I am just thinking about this, and there does seem to be a couple of different angles I can take. One of them I think I could suggest that the customer purchase their own doors from another shop, possibly the builder’s cabinet guys, and then they can warranty those doors and we will handle the rest as we always do.

The fact is, I stopped building doors a year ago, not that we cannot, but time in our shop does not permit to do so and building doors is neither cost effective or efficient for both the builder and the customer. And our door shop does not build what the customer wants, and probably for good reason. I just googled slab cabinet doors and most of what I am finding are MDF core or plywood.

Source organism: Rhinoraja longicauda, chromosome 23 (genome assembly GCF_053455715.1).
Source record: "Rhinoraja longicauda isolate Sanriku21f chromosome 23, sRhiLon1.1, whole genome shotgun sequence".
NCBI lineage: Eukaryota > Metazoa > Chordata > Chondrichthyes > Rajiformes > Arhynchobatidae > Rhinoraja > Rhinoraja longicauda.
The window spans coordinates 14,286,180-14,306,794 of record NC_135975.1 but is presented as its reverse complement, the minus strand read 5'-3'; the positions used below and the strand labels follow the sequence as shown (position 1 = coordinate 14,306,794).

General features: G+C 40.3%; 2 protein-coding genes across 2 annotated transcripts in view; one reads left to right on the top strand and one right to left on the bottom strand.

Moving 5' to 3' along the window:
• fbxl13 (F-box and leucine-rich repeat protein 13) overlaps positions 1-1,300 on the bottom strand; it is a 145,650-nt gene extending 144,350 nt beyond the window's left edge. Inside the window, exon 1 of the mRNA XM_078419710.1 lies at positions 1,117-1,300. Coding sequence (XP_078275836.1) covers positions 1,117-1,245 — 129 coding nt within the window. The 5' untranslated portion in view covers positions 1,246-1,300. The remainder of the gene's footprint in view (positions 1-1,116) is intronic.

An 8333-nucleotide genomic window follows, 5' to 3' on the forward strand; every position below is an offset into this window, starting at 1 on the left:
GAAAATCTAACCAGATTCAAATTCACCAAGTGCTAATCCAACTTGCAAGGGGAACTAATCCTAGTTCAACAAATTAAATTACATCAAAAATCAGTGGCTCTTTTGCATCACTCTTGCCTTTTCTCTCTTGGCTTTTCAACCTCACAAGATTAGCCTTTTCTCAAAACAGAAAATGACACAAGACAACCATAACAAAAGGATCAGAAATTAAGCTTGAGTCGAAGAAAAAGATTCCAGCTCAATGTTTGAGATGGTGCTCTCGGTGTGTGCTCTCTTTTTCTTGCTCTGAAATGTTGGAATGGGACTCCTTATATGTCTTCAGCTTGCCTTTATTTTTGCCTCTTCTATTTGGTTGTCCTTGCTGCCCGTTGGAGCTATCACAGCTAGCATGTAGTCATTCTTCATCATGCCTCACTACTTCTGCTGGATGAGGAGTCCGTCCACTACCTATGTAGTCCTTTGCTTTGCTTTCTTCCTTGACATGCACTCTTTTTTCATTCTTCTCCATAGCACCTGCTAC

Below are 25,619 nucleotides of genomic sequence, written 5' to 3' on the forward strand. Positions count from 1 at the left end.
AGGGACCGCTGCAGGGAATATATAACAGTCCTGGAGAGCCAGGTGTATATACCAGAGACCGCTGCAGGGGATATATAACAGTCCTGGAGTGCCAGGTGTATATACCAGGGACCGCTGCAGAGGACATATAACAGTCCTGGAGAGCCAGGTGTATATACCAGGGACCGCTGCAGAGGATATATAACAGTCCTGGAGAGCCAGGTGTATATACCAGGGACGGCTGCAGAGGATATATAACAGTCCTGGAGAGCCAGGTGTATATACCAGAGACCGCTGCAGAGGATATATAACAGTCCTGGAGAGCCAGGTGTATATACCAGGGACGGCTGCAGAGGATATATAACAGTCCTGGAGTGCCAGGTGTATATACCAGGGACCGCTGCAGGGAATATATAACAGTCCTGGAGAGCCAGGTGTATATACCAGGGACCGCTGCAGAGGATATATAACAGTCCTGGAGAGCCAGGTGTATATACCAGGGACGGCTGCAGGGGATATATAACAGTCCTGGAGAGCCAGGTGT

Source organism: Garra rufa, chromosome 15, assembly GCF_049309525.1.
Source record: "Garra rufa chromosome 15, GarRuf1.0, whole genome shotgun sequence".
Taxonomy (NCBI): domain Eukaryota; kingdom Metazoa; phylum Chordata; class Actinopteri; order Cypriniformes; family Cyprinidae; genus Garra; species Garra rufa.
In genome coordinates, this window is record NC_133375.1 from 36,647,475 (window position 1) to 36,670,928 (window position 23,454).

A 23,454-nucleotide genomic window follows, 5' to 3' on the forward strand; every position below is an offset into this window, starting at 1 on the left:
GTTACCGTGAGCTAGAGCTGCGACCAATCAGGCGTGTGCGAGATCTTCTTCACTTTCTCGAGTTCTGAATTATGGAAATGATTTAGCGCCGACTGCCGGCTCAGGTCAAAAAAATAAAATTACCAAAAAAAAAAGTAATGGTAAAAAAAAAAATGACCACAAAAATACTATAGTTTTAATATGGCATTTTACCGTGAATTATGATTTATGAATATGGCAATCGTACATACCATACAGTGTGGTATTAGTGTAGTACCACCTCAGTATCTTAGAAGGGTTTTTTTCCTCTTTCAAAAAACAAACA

What gets me is I sold the customer on a Echowood (very expensive green option, high end material) with a stable MDF core for stability and flat. It was a real wood veneer and was simply beautiful in it’s natural color. No staining would have been necessary. The color would have been consistent and perfect. The sheets were going to cost of 150.00 per sheet plus tax. Now we will have solid Maple to stain???? My experience has not been the fun when staining Maple. No doubt that we can do it well now.

I guess I am just thinking out loud here. At the end of the day I want to do what is right for my customer and for our shop. But I estimate he door/drawer face order is around 10,000.00. That is a significant issue if one were to arise.

Plus given the 1/8” reveals, that seems to spell potential disaster.

-- .

View TopamaxSurvivor's profile


18672 posts in 4187 days

#4 posted 07-31-2014 03:38 AM